You’re about to move out of your parent’s house for the first time, and you’re on the hunt for a roommate who shares a similar lifestyle as you. So, should you choose to live with a close friend? Many people make the decision to move in with a friend because it seems like a safe bet. After all, you hang out with each other practically 24/7, so it shouldn’t be a huge adjustment, right? Well, hanging out with your best bud and living with your best bud are about as different as night and day. As much as you think you understand them now, you never truly know someone until you live with them.
Rooming with your friend can potentially be beneficial for your friendship. If you’re both starting college in a new city, then having a buddy by your side throughout this adjustment period can bring you two closer together. You can fret about tests, do homework together, and help each other pick out the perfect outfit for the frat party on Friday night. You’ll also always have a shoulder to cry on after a breakup, and if you bring a group of people over who don’t leave until 4 am, they’ll forgive you more easily than a stranger would.
Living with a close friend also makes your lives easier when planning at-home activities, like cooking a nice dinner or playing drinking games. Each of you always knows you’re welcome to participate in whatever activity the other has planned without having to ask.
Before living together, you may have never realized that your friend only does dishes once every two weeks or leaves her dirty laundry all over the floor, but now, you either have to learn to live with these things or ask her to change her habits. It can be harder to confront a close friend about a ‘roommate issue’ because you care about her feelings and don’t want to make things weird between you as friends. This can lead to problems festering under the surface, and possibly blowing up between the two of you when the annoyances can no longer be contained.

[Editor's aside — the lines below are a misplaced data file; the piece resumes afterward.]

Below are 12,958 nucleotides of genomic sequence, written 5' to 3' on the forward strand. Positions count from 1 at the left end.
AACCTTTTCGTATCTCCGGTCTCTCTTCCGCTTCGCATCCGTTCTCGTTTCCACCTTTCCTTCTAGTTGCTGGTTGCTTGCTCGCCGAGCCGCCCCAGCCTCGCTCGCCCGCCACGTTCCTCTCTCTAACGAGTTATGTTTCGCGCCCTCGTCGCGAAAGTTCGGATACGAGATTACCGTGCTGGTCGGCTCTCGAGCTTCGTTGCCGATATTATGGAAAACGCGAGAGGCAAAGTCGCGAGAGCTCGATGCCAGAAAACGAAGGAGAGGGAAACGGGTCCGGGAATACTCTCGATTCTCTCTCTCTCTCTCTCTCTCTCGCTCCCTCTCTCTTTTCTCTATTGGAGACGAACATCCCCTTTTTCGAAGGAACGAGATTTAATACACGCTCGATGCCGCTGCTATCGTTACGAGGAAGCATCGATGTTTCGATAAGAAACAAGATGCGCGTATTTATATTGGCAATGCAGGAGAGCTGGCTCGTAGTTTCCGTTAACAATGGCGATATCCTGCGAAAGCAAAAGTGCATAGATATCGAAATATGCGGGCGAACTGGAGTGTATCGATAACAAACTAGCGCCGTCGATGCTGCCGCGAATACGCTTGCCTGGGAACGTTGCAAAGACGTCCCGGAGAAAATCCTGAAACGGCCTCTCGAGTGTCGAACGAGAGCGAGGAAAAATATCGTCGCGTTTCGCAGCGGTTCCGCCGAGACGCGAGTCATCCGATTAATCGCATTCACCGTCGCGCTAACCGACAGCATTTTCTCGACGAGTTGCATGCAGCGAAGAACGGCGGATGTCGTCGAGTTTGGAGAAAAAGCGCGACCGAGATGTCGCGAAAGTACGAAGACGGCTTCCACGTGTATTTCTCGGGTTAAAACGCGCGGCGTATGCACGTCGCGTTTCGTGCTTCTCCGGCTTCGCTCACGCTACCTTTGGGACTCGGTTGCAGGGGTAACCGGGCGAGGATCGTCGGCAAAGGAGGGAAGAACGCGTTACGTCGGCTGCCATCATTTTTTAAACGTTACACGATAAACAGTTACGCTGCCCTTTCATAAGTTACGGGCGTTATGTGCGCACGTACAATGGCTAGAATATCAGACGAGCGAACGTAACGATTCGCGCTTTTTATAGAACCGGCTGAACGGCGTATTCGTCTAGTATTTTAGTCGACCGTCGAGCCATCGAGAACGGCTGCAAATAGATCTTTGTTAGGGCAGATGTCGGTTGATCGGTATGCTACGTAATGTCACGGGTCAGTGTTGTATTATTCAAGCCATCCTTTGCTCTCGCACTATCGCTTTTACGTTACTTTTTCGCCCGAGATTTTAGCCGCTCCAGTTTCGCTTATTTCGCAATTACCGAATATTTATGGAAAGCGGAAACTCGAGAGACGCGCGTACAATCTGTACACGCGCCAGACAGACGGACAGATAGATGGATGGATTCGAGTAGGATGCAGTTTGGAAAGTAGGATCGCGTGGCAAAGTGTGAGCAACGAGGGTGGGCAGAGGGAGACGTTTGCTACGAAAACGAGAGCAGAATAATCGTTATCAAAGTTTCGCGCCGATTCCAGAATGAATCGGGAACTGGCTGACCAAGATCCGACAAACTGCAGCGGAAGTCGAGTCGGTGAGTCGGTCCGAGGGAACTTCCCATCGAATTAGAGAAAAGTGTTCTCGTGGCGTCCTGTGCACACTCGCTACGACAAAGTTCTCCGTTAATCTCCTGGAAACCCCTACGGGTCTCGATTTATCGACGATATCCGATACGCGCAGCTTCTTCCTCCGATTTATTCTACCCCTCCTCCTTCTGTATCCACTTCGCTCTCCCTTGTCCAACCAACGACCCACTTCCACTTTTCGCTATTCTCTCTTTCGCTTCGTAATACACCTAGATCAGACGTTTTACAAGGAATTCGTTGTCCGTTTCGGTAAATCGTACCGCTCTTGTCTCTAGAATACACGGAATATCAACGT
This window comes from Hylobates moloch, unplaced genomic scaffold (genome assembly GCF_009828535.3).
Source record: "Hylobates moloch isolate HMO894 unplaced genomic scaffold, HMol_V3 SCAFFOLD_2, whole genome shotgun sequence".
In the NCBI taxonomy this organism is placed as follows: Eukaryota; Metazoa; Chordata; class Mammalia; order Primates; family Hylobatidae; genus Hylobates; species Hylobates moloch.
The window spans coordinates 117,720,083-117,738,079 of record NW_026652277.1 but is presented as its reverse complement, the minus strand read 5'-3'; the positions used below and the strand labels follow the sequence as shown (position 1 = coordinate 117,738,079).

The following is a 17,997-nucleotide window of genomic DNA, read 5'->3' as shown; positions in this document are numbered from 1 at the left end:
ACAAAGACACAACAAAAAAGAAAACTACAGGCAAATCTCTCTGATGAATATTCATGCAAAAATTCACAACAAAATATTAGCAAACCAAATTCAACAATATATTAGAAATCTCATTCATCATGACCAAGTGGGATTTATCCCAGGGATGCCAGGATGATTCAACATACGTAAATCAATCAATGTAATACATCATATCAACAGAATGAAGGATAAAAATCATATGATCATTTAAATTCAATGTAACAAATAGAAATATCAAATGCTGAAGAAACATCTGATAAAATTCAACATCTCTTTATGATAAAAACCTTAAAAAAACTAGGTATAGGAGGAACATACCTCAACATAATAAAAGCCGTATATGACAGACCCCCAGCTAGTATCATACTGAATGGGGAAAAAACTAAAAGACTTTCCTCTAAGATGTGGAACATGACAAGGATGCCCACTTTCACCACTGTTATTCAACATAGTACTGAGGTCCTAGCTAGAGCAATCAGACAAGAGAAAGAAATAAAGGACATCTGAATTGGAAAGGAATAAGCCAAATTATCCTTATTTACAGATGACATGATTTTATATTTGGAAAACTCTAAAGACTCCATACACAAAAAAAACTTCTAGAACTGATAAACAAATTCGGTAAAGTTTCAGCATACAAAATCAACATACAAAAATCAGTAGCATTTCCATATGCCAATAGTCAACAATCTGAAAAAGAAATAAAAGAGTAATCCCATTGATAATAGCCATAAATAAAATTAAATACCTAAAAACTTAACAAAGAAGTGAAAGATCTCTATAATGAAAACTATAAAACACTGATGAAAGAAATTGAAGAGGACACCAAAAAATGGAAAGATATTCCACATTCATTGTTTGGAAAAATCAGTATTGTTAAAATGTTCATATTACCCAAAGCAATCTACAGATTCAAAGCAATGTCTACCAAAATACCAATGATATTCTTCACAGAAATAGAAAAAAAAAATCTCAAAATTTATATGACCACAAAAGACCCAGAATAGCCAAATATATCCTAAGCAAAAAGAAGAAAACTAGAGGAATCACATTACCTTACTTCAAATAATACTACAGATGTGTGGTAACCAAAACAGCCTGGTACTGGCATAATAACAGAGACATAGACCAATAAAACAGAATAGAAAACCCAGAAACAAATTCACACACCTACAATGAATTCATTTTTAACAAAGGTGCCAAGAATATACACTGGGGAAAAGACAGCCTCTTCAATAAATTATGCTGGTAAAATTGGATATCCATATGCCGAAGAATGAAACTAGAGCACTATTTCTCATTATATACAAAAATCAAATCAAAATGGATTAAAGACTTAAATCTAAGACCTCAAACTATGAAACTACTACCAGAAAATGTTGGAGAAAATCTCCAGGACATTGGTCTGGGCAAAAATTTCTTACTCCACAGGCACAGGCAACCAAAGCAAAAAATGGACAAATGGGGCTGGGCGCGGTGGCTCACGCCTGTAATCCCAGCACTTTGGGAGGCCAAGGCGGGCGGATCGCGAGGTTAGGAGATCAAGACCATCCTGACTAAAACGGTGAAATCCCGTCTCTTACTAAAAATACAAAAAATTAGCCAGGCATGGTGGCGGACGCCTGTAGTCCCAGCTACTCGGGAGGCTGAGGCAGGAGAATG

To counter this problem, treat your friend as you would any other roommate. Communicate. They’re your friend too, so they’ll hopefully be open to your suggestions and will let you know if you’re doing anything that bothers them as well.
The unfortunate reality of living with a close friend is that sometimes it can destroy your friendship. Even if you’ve known this person for years, you may still find out aspects of her personality that you cannot move past, such as how rude and inconsiderate she is when your other friends or boyfriend comes over. Or, maybe you have constant disagreements over whose turn it is to clean and take out the trash, and no matter how many times you fight about it, she will never do her fair share of the chores. This animosity can sometimes be reversed if you both make different living arrangements in the near future, but that isn’t always a possibility.
Still, knowing this person inside and out, even if your friendship comes to an end, isn’t necessarily a negative thing. Would you want be ignorant of these flaws and continue being friends with a person whom you don’t really even know? Or wouldn’t you rather know her true colors now instead of possibly figuring them out further down the road?
Risk vs. Reward
Ultimately, only you know whether or not rooming with your best friend is a good idea. If you’re the type of person who isn’t bothered by the little things then you could end up having the time of your life. Or, you may decide that you’re better off as just friends instead of roommates, and there’s nothing wrong with that!
Throughout this experience, if you choose it, you’ll learn a lot about your friend, but you’ll discover even more about yourself. Even if the experience isn't wholely positive you'll still emerge more mature, experienced, and better able to handle sticky situations in the future.